Unfortunately, we have all dealt with the problems of having to repair a nail hole, dent in the wall, or gouge in different projects that we are working on. We quickly find out during the actual finishing process that most of these repairs, along with many of those annoying glue spots that get looked over during the process of sanding end up sticking out like a green thumb. I, personally, have dealt with my fair share of these problems.
Getting In Touch With Your Inner Artisan Ability
Some of the best ways to hide these flaws and/or other types of defects is to touch them up with a small brush meant for artists. You can also use Behlen Furniture Powders in order to blend together the repairs and patch up the different areas before focusing in on finishing. Another good way to repair them (if they are small enough) is to utilize a piece of wax stick using the right color for the job/situation.
When you are actually using the different powders, you should always start with the following: raw and burnt umber, raw and burnt sienna, yellow medium, black and white. By utilizing all of these different earth tones in various combinations, you should be able to figure out how to match most of the common cabinet woods if you plan on applying a natural finish and/or you are staining the wood.
It would be a good idea to practice this technique on a piece of scrap wood – first. It is very important to treat the test wood the same as you would treat the finished piece that you are attempting to work on. Otherwise, you may end up just wasting your time. Meaning, you should be sanding and staining it the same way you would the regular wood – including the glue spots.
Use The Proper Light
A proper lighting condition for careful work is huge whenever you plan on either; repairing or touching up a piece of wood/furniture. You should ensure that the colors match almost identical in order to ensure that the repair is going to be able to blend in accordingly. One of the only ways in which you can be sure that you are going to do it correctly is to work using either; incandescent light or natural light.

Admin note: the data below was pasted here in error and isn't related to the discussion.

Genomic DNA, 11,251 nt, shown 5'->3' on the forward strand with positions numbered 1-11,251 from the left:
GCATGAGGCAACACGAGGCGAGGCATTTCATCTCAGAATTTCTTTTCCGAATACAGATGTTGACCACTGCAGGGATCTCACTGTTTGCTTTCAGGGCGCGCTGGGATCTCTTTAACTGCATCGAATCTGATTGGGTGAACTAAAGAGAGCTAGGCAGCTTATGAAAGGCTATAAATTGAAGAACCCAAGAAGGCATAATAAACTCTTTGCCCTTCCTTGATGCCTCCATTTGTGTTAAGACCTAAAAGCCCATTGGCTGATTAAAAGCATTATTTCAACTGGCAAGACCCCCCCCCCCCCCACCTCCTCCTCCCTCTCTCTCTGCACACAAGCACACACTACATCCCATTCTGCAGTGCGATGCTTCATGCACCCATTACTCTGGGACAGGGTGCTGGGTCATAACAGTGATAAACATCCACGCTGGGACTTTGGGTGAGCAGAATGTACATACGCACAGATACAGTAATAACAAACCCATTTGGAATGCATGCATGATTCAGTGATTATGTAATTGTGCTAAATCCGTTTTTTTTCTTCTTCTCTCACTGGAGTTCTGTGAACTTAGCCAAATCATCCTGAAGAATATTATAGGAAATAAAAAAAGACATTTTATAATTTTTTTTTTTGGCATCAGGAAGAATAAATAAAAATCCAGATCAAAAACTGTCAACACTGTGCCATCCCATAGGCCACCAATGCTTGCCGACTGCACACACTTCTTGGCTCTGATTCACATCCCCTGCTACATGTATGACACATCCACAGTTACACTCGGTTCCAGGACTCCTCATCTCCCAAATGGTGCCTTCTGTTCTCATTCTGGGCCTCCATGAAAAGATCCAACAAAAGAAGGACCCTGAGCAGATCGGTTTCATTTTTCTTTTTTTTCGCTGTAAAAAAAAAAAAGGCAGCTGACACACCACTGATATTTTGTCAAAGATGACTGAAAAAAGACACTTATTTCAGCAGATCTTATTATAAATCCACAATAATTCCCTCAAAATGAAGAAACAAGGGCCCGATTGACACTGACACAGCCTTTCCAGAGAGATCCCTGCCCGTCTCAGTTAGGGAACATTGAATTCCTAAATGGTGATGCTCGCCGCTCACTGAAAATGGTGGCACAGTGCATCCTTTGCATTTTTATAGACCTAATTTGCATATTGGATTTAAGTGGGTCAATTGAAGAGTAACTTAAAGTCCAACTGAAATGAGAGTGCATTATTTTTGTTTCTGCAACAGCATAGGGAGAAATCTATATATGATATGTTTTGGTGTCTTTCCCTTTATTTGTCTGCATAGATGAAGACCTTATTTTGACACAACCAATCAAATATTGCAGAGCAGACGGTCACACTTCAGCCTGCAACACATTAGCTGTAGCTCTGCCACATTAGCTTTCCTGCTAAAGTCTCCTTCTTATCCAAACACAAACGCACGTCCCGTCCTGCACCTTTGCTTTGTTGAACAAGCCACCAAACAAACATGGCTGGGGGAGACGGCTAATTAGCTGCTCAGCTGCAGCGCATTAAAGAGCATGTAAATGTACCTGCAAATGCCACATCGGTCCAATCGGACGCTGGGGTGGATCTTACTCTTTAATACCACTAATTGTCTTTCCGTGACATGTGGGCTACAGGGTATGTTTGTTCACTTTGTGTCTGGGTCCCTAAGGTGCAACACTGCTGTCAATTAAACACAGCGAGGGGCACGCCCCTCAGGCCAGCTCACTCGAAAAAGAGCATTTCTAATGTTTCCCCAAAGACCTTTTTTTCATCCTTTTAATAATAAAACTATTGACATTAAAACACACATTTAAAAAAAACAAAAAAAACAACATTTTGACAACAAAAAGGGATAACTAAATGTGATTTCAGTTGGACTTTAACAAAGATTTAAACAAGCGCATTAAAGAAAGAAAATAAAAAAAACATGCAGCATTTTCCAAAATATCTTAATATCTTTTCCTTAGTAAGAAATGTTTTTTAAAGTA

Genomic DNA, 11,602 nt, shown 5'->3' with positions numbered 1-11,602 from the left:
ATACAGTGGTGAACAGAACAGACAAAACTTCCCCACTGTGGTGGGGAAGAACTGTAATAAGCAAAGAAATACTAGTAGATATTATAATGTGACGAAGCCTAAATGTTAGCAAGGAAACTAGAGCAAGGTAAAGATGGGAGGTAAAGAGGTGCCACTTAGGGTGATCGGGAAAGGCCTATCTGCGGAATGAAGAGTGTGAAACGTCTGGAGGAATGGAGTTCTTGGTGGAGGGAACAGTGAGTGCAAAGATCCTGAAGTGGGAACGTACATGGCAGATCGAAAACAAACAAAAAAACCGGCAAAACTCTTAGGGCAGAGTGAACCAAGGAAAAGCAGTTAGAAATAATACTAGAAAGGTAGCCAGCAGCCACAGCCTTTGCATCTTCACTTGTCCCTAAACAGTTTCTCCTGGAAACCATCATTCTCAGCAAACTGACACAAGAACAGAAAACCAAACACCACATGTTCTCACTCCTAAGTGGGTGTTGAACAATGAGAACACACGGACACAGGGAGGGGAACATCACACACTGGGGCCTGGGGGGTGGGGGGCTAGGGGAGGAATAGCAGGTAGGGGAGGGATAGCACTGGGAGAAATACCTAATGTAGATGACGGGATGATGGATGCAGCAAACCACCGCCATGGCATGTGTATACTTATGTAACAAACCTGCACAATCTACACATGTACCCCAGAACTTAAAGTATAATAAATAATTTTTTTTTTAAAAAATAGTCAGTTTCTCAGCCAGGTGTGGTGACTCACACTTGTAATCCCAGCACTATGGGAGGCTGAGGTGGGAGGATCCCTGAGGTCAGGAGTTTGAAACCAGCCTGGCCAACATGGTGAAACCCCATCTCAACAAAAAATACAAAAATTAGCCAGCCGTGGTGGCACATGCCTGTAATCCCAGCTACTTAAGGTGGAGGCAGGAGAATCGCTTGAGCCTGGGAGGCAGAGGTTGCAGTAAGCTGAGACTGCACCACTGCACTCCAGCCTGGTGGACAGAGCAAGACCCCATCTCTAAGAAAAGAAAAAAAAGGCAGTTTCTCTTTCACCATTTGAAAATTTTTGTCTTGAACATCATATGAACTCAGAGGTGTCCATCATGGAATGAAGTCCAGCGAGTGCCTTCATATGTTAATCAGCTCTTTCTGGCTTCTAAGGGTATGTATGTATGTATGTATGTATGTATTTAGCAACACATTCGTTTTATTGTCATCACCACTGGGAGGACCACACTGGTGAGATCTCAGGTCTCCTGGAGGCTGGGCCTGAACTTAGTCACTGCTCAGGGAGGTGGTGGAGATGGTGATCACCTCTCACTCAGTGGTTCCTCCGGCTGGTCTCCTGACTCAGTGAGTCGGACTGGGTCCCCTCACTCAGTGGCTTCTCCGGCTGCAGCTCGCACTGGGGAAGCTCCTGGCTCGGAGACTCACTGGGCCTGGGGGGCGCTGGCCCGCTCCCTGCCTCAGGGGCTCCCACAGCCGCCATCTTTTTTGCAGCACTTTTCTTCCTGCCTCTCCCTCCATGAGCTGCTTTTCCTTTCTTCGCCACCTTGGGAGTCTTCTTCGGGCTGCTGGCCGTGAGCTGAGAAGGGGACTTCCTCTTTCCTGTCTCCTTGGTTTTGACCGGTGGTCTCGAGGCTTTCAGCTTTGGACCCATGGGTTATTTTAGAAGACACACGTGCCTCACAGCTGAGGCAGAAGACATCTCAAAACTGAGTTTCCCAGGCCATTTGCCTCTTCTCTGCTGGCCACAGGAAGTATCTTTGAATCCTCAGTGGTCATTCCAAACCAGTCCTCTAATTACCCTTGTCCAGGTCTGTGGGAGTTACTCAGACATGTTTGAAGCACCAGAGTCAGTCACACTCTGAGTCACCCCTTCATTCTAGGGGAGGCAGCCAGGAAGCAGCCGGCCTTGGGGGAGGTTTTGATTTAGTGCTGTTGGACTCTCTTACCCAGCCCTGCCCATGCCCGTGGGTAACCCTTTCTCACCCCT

Fluorescent lights are not going to work for this scenario. The fact is, they often produce a “cool” white. Unlike a “warm” or “burning” light which allows for the total spectrum of colors to be seen, a “cool” light can produce a bluish tint on everything that we look at/see. This can end up killing the reds in what we see at the same time. Therefore, trying to make your colors match up in these types of lighting conditions can be a real struggle.
You should try to get a lamp to utilize when you need to make perfect color matches. This way, you can use it whenever you need it to fix/repair something. you should turn off all of your lights and only use the lamp that has the perfect lighting conditions.
When you utilize the appropriate lighting, you should mix the powders with a little bit of shellac and try to match the lightest colors first. This layer should then be sealed and each other layer of the mixed powders should then be layered down with a light spray of lacquer. This is because the true color is only going to be seen when you have some kind of light finish over it.
You should then begin to see that as the different powders dry, they will appear to be lighter than before. You should be sure to let each of the coats of the lacquer that you used to dry enough before going on to the next layer, if it is necessary. When you are complete, you can stand back at minimum of 5 feet and look at your body of work. If you cannot see the difference, no one else should be able to.
Different Tips To Remember:
1. Only mix colors and do match ups when you are utilizing good lighting conditions.
2. Begin with the lightest color first – always.
3. Seal the first layer and each subsequent layer with a light spray of lacquer.
4. Practice on scrap woods before you begin using the real thing.